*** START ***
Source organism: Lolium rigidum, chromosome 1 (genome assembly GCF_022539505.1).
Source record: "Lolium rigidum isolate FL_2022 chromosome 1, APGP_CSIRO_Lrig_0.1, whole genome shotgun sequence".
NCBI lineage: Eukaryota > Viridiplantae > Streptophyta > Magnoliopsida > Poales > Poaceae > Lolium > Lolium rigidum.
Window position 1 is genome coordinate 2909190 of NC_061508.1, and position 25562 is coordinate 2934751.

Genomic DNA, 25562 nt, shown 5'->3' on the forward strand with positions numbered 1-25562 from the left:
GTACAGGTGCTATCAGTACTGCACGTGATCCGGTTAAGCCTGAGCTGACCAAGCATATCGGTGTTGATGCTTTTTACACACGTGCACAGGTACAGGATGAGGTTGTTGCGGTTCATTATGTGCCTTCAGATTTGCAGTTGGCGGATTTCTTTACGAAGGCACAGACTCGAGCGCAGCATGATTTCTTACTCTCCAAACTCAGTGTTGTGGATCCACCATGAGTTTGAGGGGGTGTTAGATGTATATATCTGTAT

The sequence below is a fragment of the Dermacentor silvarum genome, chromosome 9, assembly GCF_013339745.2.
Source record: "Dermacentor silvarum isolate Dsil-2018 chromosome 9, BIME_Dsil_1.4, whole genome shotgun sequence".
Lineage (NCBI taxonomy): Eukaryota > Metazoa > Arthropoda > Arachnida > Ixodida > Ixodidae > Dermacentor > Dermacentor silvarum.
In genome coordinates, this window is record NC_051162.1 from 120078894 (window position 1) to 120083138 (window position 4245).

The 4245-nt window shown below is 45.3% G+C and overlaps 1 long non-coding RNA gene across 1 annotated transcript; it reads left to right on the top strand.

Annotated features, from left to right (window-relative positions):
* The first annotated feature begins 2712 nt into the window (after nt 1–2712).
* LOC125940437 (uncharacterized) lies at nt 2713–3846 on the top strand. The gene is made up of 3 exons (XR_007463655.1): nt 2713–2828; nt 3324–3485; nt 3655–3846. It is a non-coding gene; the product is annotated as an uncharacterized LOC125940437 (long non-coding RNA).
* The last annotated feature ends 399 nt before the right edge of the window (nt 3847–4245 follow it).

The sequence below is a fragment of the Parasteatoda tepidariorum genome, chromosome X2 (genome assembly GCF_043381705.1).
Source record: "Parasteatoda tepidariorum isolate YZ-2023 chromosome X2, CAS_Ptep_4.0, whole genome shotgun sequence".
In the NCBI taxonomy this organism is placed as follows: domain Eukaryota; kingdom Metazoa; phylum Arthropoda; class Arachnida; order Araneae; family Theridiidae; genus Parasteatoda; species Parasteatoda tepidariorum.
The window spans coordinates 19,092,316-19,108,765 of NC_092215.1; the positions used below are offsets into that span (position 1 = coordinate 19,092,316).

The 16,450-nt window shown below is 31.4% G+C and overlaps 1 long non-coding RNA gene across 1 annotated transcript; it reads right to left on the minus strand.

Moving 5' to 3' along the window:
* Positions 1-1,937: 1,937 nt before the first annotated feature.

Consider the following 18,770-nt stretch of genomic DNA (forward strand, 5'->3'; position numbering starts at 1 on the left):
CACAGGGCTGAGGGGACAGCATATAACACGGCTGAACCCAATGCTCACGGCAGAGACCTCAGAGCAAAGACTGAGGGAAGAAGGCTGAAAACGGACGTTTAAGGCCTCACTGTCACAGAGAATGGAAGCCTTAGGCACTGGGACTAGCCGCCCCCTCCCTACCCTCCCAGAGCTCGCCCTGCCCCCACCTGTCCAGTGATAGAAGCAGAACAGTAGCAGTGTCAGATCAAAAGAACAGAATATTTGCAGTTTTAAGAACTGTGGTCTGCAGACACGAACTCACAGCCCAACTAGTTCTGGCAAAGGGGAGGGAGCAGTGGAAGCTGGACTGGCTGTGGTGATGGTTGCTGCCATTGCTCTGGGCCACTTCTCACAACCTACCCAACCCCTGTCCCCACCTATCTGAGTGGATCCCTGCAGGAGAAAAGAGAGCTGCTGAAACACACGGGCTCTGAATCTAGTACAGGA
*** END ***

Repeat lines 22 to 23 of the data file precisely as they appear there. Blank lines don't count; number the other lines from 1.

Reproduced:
* Positions 1-1,937: 1,937 nt before the first annotated feature.

Consider the following 18,770-nt stretch of genomic DNA (forward strand, 5'->3'; position numbering starts at 1 on the left):